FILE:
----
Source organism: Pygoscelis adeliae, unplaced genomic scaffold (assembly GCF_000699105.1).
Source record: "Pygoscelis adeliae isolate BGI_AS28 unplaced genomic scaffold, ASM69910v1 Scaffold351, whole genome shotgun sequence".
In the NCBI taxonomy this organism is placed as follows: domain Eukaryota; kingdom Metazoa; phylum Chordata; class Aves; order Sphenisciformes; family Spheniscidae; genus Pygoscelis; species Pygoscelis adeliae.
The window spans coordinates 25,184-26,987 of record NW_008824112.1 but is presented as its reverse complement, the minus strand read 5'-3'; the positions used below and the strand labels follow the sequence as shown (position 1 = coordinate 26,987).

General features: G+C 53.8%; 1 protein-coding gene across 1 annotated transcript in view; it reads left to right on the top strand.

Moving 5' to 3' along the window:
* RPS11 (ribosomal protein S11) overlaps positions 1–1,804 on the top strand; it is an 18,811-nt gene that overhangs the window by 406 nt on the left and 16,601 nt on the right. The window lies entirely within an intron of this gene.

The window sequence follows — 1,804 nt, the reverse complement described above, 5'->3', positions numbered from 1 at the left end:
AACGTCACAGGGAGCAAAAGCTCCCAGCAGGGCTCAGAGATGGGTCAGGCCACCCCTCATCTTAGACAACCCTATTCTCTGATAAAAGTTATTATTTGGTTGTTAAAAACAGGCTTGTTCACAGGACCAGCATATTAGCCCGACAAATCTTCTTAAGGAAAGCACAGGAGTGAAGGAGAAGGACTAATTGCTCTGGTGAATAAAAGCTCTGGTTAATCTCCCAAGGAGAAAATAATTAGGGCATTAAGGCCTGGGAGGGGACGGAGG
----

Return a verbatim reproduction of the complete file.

Source organism: Pygoscelis adeliae, unplaced genomic scaffold (assembly GCF_000699105.1).
Source record: "Pygoscelis adeliae isolate BGI_AS28 unplaced genomic scaffold, ASM69910v1 Scaffold351, whole genome shotgun sequence".
In the NCBI taxonomy this organism is placed as follows: domain Eukaryota; kingdom Metazoa; phylum Chordata; class Aves; order Sphenisciformes; family Spheniscidae; genus Pygoscelis; species Pygoscelis adeliae.
The window spans coordinates 25,184-26,987 of record NW_008824112.1 but is presented as its reverse complement, the minus strand read 5'-3'; the positions used below and the strand labels follow the sequence as shown (position 1 = coordinate 26,987).

General features: G+C 53.8%; 1 protein-coding gene across 1 annotated transcript in view; it reads left to right on the top strand.

Moving 5' to 3' along the window:
* RPS11 (ribosomal protein S11) overlaps positions 1–1,804 on the top strand; it is an 18,811-nt gene that overhangs the window by 406 nt on the left and 16,601 nt on the right. The window lies entirely within an intron of this gene.

The window sequence follows — 1,804 nt, the reverse complement described above, 5'->3', positions numbered from 1 at the left end:
AACGTCACAGGGAGCAAAAGCTCCCAGCAGGGCTCAGAGATGGGTCAGGCCACCCCTCATCTTAGACAACCCTATTCTCTGATAAAAGTTATTATTTGGTTGTTAAAAACAGGCTTGTTCACAGGACCAGCATATTAGCCCGACAAATCTTCTTAAGGAAAGCACAGGAGTGAAGGAGAAGGACTAATTGCTCTGGTGAATAAAAGCTCTGGTTAATCTCCCAAGGAGAAAATAATTAGGGCATTAAGGCCTGGGAGGGGACGGAGG